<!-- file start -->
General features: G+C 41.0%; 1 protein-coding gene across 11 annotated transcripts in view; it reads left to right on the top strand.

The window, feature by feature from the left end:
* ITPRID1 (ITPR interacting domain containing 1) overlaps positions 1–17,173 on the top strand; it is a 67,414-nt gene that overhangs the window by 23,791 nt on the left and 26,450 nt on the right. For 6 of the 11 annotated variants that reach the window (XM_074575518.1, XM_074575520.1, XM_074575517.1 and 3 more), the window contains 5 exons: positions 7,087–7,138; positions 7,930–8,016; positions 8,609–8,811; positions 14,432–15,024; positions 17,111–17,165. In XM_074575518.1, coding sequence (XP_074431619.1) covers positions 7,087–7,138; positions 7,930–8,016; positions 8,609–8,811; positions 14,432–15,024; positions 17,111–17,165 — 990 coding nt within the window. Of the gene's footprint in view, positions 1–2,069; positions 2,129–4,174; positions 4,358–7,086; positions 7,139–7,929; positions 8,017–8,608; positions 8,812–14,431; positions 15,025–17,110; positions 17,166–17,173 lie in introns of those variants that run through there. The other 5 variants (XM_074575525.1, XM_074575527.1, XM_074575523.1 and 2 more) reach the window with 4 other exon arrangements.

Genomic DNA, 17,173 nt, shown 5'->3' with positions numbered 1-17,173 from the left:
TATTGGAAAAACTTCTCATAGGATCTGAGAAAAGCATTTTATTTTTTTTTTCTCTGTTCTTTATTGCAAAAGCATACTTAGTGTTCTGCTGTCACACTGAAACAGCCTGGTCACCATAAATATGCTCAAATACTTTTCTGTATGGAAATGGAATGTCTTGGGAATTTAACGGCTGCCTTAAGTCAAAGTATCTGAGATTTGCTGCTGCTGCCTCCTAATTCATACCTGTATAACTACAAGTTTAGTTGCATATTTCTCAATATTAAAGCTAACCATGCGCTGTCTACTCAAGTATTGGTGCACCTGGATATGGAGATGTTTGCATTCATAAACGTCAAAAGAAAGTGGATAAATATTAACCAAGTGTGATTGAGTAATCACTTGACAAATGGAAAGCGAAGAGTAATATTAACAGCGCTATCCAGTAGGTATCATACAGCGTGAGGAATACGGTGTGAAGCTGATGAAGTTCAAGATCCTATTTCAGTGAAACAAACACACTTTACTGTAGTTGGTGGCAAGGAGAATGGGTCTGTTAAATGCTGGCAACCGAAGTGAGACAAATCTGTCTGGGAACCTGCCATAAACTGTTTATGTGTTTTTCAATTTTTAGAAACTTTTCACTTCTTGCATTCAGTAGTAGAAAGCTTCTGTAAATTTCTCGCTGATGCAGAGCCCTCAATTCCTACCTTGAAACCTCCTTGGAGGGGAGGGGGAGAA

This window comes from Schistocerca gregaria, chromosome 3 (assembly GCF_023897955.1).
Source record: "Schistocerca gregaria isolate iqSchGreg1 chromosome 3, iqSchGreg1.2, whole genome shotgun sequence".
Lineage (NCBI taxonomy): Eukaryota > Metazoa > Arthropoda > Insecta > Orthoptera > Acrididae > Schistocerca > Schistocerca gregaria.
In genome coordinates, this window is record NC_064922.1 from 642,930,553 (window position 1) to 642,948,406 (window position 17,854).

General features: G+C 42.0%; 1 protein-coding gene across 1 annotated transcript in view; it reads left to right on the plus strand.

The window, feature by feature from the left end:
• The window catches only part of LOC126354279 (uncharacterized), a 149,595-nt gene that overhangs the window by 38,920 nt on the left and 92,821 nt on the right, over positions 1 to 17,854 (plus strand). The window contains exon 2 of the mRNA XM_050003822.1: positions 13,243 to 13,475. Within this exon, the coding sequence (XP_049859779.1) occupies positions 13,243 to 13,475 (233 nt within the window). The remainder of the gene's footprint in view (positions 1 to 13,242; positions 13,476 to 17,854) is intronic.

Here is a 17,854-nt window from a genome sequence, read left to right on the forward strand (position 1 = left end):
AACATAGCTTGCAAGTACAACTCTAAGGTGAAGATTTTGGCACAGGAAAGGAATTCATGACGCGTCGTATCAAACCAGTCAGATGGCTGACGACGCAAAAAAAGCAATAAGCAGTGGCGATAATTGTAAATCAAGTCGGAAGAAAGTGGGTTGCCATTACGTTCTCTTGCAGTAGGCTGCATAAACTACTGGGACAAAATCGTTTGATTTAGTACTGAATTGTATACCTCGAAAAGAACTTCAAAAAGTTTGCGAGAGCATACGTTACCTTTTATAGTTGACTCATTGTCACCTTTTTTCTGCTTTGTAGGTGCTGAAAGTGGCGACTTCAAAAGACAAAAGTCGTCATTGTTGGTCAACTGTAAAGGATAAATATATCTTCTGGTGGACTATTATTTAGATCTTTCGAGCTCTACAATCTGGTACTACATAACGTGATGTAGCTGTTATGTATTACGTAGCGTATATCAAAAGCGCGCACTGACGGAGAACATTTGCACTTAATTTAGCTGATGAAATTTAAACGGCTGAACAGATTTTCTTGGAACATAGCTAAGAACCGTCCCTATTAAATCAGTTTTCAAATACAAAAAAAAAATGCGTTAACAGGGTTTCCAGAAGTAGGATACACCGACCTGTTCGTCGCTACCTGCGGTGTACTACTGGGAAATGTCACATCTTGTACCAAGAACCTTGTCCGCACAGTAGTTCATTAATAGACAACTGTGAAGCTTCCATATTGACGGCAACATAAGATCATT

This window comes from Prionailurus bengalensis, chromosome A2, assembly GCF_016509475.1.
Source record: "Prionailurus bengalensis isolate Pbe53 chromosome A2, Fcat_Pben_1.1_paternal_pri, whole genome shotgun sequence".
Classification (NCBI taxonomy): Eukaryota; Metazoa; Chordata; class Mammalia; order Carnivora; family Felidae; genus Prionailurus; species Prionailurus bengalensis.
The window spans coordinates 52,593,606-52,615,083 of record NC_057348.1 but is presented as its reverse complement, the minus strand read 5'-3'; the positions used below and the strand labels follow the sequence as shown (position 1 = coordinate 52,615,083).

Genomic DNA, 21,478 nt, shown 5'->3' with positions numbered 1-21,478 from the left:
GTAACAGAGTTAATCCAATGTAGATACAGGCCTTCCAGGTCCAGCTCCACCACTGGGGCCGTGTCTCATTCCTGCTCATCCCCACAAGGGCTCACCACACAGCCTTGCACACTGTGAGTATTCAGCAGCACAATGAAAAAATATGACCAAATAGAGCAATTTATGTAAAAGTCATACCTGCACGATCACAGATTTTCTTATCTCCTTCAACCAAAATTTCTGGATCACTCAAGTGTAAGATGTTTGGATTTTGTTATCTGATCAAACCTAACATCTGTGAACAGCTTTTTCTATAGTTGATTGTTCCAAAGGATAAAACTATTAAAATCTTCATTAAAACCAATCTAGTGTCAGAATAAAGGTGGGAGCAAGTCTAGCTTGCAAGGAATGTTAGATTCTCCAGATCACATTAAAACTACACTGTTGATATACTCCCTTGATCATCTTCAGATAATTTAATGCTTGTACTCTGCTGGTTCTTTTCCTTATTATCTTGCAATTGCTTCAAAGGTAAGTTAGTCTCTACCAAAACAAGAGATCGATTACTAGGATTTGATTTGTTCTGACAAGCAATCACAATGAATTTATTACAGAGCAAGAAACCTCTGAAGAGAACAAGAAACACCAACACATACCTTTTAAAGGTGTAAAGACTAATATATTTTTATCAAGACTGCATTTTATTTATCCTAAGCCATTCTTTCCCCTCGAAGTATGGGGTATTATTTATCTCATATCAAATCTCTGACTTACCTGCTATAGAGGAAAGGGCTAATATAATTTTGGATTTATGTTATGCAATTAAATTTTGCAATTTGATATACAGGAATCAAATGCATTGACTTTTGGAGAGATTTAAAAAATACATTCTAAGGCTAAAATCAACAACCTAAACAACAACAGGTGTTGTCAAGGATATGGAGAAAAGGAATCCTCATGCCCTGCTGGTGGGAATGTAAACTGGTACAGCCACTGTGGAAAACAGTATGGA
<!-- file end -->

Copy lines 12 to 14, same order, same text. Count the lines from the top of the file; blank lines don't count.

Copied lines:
• The window catches only part of LOC126354279 (uncharacterized), a 149,595-nt gene that overhangs the window by 38,920 nt on the left and 92,821 nt on the right, over positions 1 to 17,854 (plus strand). The window contains exon 2 of the mRNA XM_050003822.1: positions 13,243 to 13,475. Within this exon, the coding sequence (XP_049859779.1) occupies positions 13,243 to 13,475 (233 nt within the window). The remainder of the gene's footprint in view (positions 1 to 13,242; positions 13,476 to 17,854) is intronic.

Here is a 17,854-nt window from a genome sequence, read left to right on the forward strand (position 1 = left end):
AACATAGCTTGCAAGTACAACTCTAAGGTGAAGATTTTGGCACAGGAAAGGAATTCATGACGCGTCGTATCAAACCAGTCAGATGGCTGACGACGCAAAAAAAGCAATAAGCAGTGGCGATAATTGTAAATCAAGTCGGAAGAAAGTGGGTTGCCATTACGTTCTCTTGCAGTAGGCTGCATAAACTACTGGGACAAAATCGTTTGATTTAGTACTGAATTGTATACCTCGAAAAGAACTTCAAAAAGTTTGCGAGAGCATACGTTACCTTTTATAGTTGACTCATTGTCACCTTTTTTCTGCTTTGTAGGTGCTGAAAGTGGCGACTTCAAAAGACAAAAGTCGTCATTGTTGGTCAACTGTAAAGGATAAATATATCTTCTGGTGGACTATTATTTAGATCTTTCGAGCTCTACAATCTGGTACTACATAACGTGATGTAGCTGTTATGTATTACGTAGCGTATATCAAAAGCGCGCACTGACGGAGAACATTTGCACTTAATTTAGCTGATGAAATTTAAACGGCTGAACAGATTTTCTTGGAACATAGCTAAGAACCGTCCCTATTAAATCAGTTTTCAAATACAAAAAAAAAATGCGTTAACAGGGTTTCCAGAAGTAGGATACACCGACCTGTTCGTCGCTACCTGCGGTGTACTACTGGGAAATGTCACATCTTGTACCAAGAACCTTGTCCGCACAGTAGTTCATTAATAGACAACTGTGAAGCTTCCATATTGACGGCAACATAAGATCATT